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The segmentation module provides a capability to specify object program overlay requirements.
Segmentation provides a facility for specifying permanent and independent segments. Segmentation also allows the intermixing of sections with different segment-numbers and allows the fixed portion of the source program to contain segments that can be overlaid.
The Segmentation module is classed as an obsolete element in the ANSI'85 standard and is scheduled to be deleted from the next full revision of the ANSI Standard.
All dialects in this COBOL implementation fully support this syntax. The FLAGSTD directive can be used to detect all occurrences of this syntax.
Although it is a part of the standard COBOL definition, this module is explicitly excluded from the X/Open COBOL language definitions and should not be used in a conforming X/Open COBOL source program.
COBOL segmentation is a facility that provides a means by which the user can communicate with your COBOL system to specify object program overlay requirements.
COBOL segmentation deals only with segmentation of procedures. As such, only the Procedure Division is considered in determining segmentation requirements for an object program.
Although it is not mandatory, the Procedure Division for a source program is often written as a consecutive group of sections, each of which is composed of a series of closely related operations that are designed to collectively perform a particular function. However, when segmentation is used, the entire Procedure Division must be in sections. In addition, each section must be classified as belonging either to the fixed portion or to one of the independent segments of the object program. Segmentation in no way affects the need for qualification of procedure-names to ensure uniqueness.
The fixed portion is defined as that part of the object program which is logically treated as if it were always in memory. This portion of the program is composed of fixed permanent segments, and fixed overlayable segments.
A fixed permanent segment is a segment in the fixed portion which cannot be overlaid by any other part of the program.
A fixed overlayable segment is a segment in the fixed portion which, although logically treated as if it were always in memory, can be overlaid by another segment to optimize memory utilization.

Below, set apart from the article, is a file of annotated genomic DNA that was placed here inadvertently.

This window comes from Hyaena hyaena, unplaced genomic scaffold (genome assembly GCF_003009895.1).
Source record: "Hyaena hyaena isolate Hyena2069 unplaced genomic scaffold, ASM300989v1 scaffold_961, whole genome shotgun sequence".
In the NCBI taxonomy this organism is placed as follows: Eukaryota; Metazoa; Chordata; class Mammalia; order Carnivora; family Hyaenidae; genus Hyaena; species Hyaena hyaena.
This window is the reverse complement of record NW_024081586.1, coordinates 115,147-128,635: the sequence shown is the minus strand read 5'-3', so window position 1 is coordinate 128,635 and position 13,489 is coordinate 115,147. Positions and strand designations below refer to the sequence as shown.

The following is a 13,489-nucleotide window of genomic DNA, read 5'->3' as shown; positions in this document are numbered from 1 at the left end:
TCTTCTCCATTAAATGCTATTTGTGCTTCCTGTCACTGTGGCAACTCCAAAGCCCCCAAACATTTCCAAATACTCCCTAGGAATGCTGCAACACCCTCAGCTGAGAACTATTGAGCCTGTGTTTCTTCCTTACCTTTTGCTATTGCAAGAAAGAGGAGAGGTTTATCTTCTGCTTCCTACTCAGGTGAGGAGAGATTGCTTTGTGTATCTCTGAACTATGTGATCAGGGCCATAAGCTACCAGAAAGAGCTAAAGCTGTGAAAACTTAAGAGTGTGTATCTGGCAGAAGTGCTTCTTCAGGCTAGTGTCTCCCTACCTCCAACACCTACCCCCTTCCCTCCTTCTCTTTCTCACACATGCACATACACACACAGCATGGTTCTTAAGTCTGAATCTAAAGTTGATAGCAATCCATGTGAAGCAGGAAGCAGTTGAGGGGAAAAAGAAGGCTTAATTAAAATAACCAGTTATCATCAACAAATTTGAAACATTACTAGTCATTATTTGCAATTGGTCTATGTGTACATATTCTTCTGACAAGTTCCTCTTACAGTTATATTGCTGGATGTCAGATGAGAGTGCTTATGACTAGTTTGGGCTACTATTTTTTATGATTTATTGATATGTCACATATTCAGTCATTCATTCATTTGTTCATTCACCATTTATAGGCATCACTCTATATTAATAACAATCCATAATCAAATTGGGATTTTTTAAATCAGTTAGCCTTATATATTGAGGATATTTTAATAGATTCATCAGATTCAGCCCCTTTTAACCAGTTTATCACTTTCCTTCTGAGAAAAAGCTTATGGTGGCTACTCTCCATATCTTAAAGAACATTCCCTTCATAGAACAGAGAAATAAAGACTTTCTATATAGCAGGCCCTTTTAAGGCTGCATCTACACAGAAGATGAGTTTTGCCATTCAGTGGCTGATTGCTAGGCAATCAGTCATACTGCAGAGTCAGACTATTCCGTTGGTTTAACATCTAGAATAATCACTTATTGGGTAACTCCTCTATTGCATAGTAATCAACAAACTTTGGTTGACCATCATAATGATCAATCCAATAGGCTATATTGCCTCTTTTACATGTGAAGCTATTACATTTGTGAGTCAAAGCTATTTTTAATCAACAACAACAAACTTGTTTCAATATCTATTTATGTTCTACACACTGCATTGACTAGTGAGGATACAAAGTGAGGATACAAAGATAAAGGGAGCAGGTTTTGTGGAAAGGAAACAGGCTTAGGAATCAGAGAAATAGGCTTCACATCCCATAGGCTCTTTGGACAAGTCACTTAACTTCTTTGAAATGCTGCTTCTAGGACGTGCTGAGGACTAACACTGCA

An independent segment is defined as part of the object program which can overlay, and can be overlaid by either a fixed overlayable segment or another independent segment. An independent segment is in its initial state whenever control is transferred (either implicitly or explicitly) to that segment for the first time during the execution of a program. On subsequent transfers of control to the segment, an independent segment is also in its initial state when:
On subsequent transfer of control to the segment, an independent segment is in its last-used state when:
Sections which are to be segmented are classified, using a system of segment-numbers and the following criteria:
Sections which must be available for reference at all times, or which are referred to very frequently, are normally classified as belonging either to one of the overlayable fixed segments or to one of the permanent segments; sections which are used less frequently are normally classified as belonging to one of the independent segments, depending on logic requirements.
Generally, the more frequently a section is referred to, the lower its segment-number; the less frequently it is referred to, the higher its segment-number.
Sections which frequently communicate with one another should be given the same segment-numbers.
The logical sequence of the program is the same as the physical sequence except for specific transfers of control. Control can be transferred in a source program to any paragraph in a section; that is, it is not mandatory to transfer control to the beginning of a section.
Section classification is accomplished by means of a system of segment-numbers. The segment-number is included in the section header.
The SEGMENT-LIMIT clause appears in the OBJECT-COMPUTER paragraph and has the following format:
When segmentation is used, the following restrictions are placed on the ALTER, PERFORM, MERGE and SORT statements.
A GO TO statement in a section whose segment-number is greater than or equal to 50 must not be referred to by an ALTER statement in a section with a different segment-number.
All other uses of the ALTER statement are valid and performed even if the GO TO to which the ALTER refers is in a fixed overlayable segment.
A PERFORM statement that appears in a section that is not in an independent segment can have within its range, in addition to any declarative sections whose execution is caused within that range, only one of the following:
A PERFORM statement that appears in an independent segment can have within its range, in addition to any declarative sections whose execution is caused within that range, only one of the following:
If the MERGE statement appears in a section that is not in an independent segment, then any output procedure referenced by that MERGE statement must appear:
If a MERGE statement appears in an independent segment, then any output procedure referenced by that MERGE statement must be contained:
If a SORT statement appears in a section that is not an independent segment, then any input procedures or output procedures referenced by that SORT statement must appear:
If a SORT statement appears in an independent segment, then any input procedures or output procedures referenced by that SORT statement must be contained:
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